Eating foods containing carbs and protein may help support your muscles after exercise. Experts recommend eating shortly after your workout for the most benefit.

Consuming the right nutrients after exercise can help you optimize your fitness goals.

During exercise, your muscles use up their glycogen, which is the body’s preferred fuel source. This results in your muscles being partially depleted of glycogen. Some of the proteins in your muscles can also be broken down and damaged during exercise.

After your workout, your body rebuilds glycogen stores and regrows those muscle proteins.

However, research suggests that eating the right nutrients soon after exercising can help your body do this faster. Properly fuelling your body after exercise can also help:

  • decrease muscle protein breakdown
  • increase muscle protein synthesis (growth)
  • improve your mood
  • enhance recovery

Keep reading to learn more about nutrition after workouts.

Macronutrients for post-workout recovery

Macronutrients are a group of nutrients your body needs in large quantities to provide the necessary energy it needs to function.

The three macronutrients are protein, carbs, and fat. These may each play a role in your body’s post-workout recovery process.

Protein helps repair and build muscle

Exercise triggers the breakdown of muscle protein. The rate at which this happens depends on several factors, such as training volume, intensity, and frequency.

Consuming an adequate amount of protein throughout the day gives your body the amino acids it needs to repair and rebuild these proteins. It also gives you the building blocks required to build new muscle tissue.

The International Society of Sports Nutrition (ISSN) recommends consuming 20 to 40 grams (g) of protein every 3 to 4 hours. This may help improve your exercise performance, muscle recovery, and body composition.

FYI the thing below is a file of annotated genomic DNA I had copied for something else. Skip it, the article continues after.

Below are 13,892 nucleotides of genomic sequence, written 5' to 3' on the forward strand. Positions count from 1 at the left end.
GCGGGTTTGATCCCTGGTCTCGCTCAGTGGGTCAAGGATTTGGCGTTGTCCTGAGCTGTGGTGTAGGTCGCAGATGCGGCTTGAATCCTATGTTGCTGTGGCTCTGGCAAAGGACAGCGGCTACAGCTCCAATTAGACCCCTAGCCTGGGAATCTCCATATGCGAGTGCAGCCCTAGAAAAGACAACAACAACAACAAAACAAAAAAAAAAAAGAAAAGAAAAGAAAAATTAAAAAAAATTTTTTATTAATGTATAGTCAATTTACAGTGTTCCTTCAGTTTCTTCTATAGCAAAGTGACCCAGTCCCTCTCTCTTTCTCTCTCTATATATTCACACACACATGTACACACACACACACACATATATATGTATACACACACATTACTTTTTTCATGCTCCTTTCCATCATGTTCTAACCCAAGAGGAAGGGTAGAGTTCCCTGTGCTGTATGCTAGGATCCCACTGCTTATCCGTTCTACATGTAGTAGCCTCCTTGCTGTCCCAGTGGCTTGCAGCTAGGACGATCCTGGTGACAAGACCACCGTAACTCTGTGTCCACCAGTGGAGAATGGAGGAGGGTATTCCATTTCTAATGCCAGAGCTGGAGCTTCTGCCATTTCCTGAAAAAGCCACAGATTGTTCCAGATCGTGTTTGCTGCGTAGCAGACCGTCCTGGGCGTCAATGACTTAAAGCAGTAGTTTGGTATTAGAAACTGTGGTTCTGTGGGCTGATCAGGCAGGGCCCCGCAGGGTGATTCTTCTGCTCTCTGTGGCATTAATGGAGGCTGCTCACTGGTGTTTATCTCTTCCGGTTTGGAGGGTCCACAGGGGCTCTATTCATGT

It’s also important to consume protein before and after exercise.

A 2017 study found that eating protein pre-workout and post-workout has a similar effect on muscle strength, hypertrophy, and body composition changes.

Eating protein before exercise may also decrease the amount you need to eat after without affecting recovery.

However, if you’re specifically aiming to build muscle, the ISSN recommends eating high quality protein within the first 2 hours after working out to stimulate the building blocks for new muscle tissue.

Carbs help with recovery

Your body’s glycogen stores are used as fuel during exercise, and consuming carbs after your workout helps replenish them.

The rate at which your glycogen stores are used depends on the activity.

For example, endurance sports cause your body to use more glycogen than resistance training. For this reason, if you participate in endurance sports like cycling and running, you might need to consume more carbs than someone engaging in weightlifting.

The ISSN recommends eating a high carb diet of 3.6 to 5.5 g of carbs per pound (8 to 12 g per kilogram [kg]) of body weight each day to help maximize your glycogen stores.

Furthermore, insulin secretion, which promotes glycogen synthesis, may be better stimulated when carbs and protein are consumed at the same time.

Within the first 4 hours after working out, the ISSN recommends consuming 0.4 g of carbs per pound of body weight (0.8 g of carbs per kg) with 0.1 to 0.2 g of protein per pound of body weight (0.2 to 0.4 g of protein per kg) during each hour to help restore glycogen faster.

That said, these recommendations are targeted to the needs of endurance athletes. You may need less if you’re focusing on resistance training.

Fat may provide some benefits

According to the ISSN, not enough evidence suggests whether you should limit fat intake after a workout.

Many people think that eating fat after a workout slows digestion and inhibits the absorption of nutrients. While fat might slow down the absorption of your post-workout meal, it may not reduce its benefits.